Just search for SC on this blog to get about 10 answers to that question. It is not necessary to collect SC/ST data, it may be desirable but not necessary. SCs are not given benefits on the basis of their social and educational backwardness. Assuming you collected SC data, and found that some SC groups were doing really well. It would still mean nothing because that SC group’s benefits are not contingent on it being backward in any way. The constitution does not grant SEBCs parity with SCs.
The reservations were first introduced in 1902 and 1921 respectively in princely states of Kolhapur and Mysore, in response to the local movements against existing caste based monopoly. Those princely states did not go about collecting data, but responded immediately to the demands, in order to prevent social unrest.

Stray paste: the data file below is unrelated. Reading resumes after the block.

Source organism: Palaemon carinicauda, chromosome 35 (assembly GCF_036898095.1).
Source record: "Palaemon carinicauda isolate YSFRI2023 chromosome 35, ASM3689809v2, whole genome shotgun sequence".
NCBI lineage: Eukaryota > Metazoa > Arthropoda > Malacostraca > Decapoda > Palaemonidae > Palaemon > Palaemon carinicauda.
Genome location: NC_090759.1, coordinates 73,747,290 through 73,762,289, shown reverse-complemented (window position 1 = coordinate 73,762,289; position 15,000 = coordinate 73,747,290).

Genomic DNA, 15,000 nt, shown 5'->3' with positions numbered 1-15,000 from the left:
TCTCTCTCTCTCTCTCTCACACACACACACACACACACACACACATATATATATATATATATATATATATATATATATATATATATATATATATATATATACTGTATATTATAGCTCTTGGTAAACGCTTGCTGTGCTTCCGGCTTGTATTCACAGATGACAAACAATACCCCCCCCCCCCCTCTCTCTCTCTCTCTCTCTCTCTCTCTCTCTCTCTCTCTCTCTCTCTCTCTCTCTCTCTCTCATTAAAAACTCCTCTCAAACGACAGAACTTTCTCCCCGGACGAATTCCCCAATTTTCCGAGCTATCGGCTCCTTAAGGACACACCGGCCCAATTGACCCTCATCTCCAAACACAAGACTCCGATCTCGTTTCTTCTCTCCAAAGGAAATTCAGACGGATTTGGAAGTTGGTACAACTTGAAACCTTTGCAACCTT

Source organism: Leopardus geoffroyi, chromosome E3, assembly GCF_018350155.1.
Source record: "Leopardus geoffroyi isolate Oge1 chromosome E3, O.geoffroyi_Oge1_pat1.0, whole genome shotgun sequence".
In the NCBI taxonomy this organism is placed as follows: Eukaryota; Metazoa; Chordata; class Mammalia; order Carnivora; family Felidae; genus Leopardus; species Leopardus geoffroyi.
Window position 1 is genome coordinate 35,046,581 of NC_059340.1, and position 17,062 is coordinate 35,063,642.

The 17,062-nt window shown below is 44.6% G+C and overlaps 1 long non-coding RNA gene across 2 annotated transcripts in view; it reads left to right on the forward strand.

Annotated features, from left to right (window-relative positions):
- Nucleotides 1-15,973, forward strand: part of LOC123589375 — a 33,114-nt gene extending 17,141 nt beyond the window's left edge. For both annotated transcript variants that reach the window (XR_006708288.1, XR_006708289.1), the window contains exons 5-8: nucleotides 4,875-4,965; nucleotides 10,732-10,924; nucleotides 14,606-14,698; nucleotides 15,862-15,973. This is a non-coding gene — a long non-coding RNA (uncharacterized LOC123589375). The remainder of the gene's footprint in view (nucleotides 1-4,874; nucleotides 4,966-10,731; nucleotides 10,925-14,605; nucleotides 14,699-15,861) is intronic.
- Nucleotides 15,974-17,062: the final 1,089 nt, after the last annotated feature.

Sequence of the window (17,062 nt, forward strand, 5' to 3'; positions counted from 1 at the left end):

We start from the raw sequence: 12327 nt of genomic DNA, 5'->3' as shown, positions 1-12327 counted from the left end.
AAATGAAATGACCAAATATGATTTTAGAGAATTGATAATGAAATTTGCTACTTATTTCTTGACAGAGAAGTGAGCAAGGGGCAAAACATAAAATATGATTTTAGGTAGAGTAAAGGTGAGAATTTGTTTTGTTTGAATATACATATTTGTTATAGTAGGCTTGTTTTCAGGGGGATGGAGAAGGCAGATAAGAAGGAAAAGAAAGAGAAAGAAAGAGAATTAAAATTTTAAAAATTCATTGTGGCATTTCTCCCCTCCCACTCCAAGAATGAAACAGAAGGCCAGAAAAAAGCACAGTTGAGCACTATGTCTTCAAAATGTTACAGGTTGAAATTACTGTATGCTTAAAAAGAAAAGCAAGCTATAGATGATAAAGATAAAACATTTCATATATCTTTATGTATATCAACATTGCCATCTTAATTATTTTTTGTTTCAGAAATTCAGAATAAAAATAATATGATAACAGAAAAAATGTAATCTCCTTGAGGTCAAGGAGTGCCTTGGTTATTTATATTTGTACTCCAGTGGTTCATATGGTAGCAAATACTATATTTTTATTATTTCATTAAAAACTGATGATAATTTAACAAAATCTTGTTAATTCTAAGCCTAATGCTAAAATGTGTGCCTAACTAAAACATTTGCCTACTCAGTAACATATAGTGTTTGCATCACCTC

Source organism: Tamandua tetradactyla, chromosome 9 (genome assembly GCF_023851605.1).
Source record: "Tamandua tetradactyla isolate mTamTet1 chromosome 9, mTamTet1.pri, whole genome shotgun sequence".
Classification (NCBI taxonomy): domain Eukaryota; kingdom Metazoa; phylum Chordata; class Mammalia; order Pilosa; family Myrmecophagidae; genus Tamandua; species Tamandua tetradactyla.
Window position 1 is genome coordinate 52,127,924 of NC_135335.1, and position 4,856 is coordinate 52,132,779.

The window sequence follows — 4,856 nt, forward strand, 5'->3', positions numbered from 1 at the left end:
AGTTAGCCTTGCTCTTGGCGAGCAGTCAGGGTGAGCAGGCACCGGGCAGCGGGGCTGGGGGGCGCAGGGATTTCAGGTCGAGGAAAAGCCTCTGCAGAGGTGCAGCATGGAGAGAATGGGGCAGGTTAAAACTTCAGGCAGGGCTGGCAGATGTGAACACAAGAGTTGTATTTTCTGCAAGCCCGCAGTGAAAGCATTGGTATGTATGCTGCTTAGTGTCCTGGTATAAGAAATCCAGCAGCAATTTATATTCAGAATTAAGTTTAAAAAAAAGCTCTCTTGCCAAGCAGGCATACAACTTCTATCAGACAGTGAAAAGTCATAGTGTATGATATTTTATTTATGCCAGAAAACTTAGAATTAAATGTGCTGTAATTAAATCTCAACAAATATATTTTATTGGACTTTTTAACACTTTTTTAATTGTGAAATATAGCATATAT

I am not sure if you are correct. See Justice L.C. Miller committee (1918-1920 Mysore) and O.H.B Starke Committee (1928 – Bombay). See https://realitycheck.wordpress.com/2006/06/02/hard-data-is-our-best-friend-1/
The case will be heard on merits when the government submits data. Until then, this stay is welcome.
There must be a realization that such data cannot be hidden. What happens the next time around ? The next time is going to be – OBC quota in private colleges. The United States makes available state/county wise breakup of African American/Hispanic/ Asian professionals, doctors, and students to monitor their affirmative action program. Why cant we atleast publish national level figures ? Is the working of our primary social justice program a national secret ?